01 February 2017 #Employment
In Stratford v Auto Trail VR Ltd the EAT found a dismissal to be fair despite the employer’s reliance on earlier expired warnings.
Mr Stratford had been accused of misconduct when using his mobile phone at work. This act was not viewed as gross misconduct and Mr Stratford had no ‘live’ warnings in place, however, in deciding to dismiss, the employer took Mr Stratford’s disciplinary record into consideration (17 disciplinary actions in 14 years) which included expired warnings and informal action.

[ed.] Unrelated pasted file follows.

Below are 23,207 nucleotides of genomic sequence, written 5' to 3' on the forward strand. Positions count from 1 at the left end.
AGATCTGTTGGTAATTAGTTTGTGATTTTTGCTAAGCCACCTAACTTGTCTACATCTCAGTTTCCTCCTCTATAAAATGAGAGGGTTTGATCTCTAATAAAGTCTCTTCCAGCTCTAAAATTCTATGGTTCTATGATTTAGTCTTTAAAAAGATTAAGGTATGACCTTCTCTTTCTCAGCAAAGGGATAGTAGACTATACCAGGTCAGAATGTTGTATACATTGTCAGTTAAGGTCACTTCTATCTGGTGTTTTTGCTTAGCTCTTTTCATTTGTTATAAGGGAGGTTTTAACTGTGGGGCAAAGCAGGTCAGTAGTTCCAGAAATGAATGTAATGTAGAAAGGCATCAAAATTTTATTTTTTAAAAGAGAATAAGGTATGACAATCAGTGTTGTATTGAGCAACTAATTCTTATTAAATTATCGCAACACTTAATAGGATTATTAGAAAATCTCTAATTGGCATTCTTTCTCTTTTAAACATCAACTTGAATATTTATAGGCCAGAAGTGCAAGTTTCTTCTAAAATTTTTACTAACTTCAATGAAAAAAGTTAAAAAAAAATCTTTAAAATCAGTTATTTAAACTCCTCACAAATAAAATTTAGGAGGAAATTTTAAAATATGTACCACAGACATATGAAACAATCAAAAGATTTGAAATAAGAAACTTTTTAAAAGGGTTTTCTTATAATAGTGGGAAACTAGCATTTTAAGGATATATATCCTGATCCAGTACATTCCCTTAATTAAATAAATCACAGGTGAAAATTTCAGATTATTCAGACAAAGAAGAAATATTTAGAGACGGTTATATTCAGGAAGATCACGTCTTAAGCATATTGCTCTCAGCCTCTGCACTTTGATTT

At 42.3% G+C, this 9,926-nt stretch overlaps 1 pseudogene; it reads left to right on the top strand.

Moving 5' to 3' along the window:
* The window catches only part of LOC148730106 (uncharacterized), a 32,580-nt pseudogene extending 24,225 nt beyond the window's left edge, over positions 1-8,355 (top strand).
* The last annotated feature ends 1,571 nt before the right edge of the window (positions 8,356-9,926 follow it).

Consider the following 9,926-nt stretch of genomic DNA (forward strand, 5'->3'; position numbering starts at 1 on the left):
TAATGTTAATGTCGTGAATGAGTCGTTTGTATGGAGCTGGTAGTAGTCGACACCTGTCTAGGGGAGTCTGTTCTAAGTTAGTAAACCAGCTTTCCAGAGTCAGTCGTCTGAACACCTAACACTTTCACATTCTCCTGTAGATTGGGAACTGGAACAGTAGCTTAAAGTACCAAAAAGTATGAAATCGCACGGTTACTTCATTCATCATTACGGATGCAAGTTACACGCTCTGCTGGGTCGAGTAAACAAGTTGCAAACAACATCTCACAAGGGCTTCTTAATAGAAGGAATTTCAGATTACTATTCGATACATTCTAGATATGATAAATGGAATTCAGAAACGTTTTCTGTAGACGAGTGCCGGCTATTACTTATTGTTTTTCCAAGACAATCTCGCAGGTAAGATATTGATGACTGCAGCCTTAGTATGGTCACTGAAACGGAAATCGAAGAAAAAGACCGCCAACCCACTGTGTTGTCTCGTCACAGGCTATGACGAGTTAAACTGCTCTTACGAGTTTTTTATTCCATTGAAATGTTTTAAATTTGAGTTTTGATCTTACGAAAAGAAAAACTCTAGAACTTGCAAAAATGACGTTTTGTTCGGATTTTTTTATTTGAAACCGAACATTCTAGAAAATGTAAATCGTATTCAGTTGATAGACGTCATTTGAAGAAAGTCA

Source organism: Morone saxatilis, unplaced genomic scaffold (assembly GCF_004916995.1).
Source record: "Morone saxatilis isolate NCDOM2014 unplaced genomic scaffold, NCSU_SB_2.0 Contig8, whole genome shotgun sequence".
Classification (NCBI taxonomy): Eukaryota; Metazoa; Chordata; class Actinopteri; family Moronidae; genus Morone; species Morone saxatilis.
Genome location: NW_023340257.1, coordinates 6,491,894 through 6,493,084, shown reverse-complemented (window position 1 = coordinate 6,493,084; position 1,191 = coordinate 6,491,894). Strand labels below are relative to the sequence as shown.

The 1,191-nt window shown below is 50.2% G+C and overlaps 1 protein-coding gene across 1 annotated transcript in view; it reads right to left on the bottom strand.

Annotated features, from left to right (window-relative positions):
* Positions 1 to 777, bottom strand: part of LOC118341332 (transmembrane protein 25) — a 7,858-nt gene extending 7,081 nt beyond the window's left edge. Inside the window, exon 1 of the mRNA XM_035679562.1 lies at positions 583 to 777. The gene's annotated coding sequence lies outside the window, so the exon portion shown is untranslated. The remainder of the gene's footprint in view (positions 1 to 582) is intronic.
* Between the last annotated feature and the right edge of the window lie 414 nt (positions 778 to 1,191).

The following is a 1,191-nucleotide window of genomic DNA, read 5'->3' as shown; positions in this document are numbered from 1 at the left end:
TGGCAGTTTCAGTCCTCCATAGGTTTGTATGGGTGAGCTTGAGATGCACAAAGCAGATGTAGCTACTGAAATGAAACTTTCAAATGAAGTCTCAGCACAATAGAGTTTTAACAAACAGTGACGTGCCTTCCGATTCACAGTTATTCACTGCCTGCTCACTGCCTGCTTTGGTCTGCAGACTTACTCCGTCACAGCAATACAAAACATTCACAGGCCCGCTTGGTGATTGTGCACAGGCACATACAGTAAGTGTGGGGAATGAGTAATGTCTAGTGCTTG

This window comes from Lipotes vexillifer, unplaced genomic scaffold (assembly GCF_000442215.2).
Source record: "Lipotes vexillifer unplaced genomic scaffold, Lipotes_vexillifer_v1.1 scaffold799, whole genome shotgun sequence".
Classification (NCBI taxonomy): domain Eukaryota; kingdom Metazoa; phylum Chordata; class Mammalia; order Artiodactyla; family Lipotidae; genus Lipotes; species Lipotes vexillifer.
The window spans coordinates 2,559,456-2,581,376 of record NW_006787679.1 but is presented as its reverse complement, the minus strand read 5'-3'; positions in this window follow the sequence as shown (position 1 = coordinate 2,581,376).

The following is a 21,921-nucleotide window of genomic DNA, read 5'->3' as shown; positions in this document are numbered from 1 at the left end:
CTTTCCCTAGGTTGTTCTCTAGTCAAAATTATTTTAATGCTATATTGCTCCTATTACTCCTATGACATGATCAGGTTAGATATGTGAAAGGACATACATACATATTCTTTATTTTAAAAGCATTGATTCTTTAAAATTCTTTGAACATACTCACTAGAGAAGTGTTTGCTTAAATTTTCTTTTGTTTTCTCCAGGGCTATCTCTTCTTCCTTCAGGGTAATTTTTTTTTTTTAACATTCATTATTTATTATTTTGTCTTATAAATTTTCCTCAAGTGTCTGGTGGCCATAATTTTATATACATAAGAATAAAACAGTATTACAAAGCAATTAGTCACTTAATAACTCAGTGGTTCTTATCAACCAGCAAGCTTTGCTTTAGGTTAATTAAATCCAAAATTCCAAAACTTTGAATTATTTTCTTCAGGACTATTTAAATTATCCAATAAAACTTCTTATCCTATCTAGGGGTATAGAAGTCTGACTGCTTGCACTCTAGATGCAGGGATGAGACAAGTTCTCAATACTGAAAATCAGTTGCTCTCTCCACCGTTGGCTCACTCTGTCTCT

The EAT found that Mr Stratford has been fairly dismissed as, due to the sheer number of previous offences, it was fair for the employer to conclude that Mr Stratford’s conduct would not improve.
A reliance on expired warnings (where the most recent act alone would not justify dismissal) will usually render a dismissal unfair and employers should be careful not to apply the reasoning in this case too broadly. The sheer volume of offences was of huge significance here as was the fact that many of the previous offences had been dealt with informally (thus these had no expired warnings). Had Mr Stratford not had such a vast disciplinary record the Tribunal would have likely reached a different conclusion.